Before & After: Open Hoods

One of the many tips on car show photography is this one:

Tip #2: Try, and I know that it’s not always possible, not make photographs of cars with their hoods—or bonnets if they are British—raised.

Many owners like to display the cleanliness or sparkling chrome underneath but that’s not always the best way to photography a vehicle because it breaks up the car’s lines. Who makes that determination? You do. If the owner is nearby, ask them owner if they would please closeg the hood so you can make a good photograph of the car. In exchange, offer to give them a print or e-mail them a JPEG of the finished image.

valiant1

But sometimes as in the case of the Valiant shown, the owner offers to close the hood which gave me the opportunity to be able to shoot near-identical images—one with the hood open, the other with it closed. This gave us an opportunity to get better antiquated and listen to his car’s story. And as any car lover knows there never was a project that didn’t have a story to it. This gentleman was a Valiant aficionado and owned and had owned other Valiants. This was a 1962 the last year in this series and when I asked if it had the fake spare tire on the trunk he told me the 62’s did not have the fake spare but he bought a 1961 rear deck and installed it because he too liked the look.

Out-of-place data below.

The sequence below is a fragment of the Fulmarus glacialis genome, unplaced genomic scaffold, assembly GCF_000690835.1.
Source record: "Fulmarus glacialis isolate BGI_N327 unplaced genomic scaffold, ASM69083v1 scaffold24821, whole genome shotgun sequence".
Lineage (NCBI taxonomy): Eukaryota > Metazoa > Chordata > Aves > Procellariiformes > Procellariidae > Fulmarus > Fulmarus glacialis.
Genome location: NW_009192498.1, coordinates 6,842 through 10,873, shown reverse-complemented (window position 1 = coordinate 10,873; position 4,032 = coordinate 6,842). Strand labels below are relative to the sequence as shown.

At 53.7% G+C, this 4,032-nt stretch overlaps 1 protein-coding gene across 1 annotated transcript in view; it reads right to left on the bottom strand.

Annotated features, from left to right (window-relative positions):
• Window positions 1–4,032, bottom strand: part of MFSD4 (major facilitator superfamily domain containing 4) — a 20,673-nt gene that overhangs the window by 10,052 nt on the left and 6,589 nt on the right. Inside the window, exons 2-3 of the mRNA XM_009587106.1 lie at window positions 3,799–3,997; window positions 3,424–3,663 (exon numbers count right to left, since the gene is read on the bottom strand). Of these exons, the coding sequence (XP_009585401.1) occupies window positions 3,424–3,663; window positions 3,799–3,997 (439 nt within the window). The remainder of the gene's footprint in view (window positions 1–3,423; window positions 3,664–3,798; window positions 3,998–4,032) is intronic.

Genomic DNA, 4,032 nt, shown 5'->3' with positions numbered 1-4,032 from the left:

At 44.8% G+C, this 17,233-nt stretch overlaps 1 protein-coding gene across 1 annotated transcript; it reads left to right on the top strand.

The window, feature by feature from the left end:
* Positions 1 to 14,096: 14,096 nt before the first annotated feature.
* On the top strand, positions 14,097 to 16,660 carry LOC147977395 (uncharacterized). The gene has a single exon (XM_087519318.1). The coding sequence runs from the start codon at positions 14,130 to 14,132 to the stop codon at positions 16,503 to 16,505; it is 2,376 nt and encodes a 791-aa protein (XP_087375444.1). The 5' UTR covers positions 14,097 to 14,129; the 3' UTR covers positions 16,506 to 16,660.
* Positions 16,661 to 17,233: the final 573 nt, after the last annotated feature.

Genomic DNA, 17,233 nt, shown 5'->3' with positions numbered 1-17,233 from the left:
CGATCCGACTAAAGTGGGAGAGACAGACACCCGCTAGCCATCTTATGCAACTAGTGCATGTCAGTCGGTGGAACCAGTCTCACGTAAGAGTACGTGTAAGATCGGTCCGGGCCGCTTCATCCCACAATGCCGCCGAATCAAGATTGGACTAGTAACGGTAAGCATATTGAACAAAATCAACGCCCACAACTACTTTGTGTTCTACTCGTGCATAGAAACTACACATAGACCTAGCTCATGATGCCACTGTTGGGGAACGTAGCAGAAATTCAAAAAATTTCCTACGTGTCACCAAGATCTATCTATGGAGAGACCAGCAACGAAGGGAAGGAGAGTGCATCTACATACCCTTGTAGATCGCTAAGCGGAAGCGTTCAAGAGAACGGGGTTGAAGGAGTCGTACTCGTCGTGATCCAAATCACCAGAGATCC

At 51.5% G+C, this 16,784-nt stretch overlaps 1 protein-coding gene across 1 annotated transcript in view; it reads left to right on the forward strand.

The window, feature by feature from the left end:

valiant2

This car looked bone stock from the exterior except for many a slightly different two tone effect than what came from the factory and the larger-than-stock period Cragar wheels, But under the skin it had the mechanical where from a  70’s Dodge Charger, complete with 360-V8, though he retained the push-button Torqueflite transmission. Mary and I enjoyed sharing stories about her second generation Valiant and my 1964 Barracuda. So if there is any lesson here it’s that just don’t just look at the cars. If you really like the car, talk to thw owner. You never know what you might learn.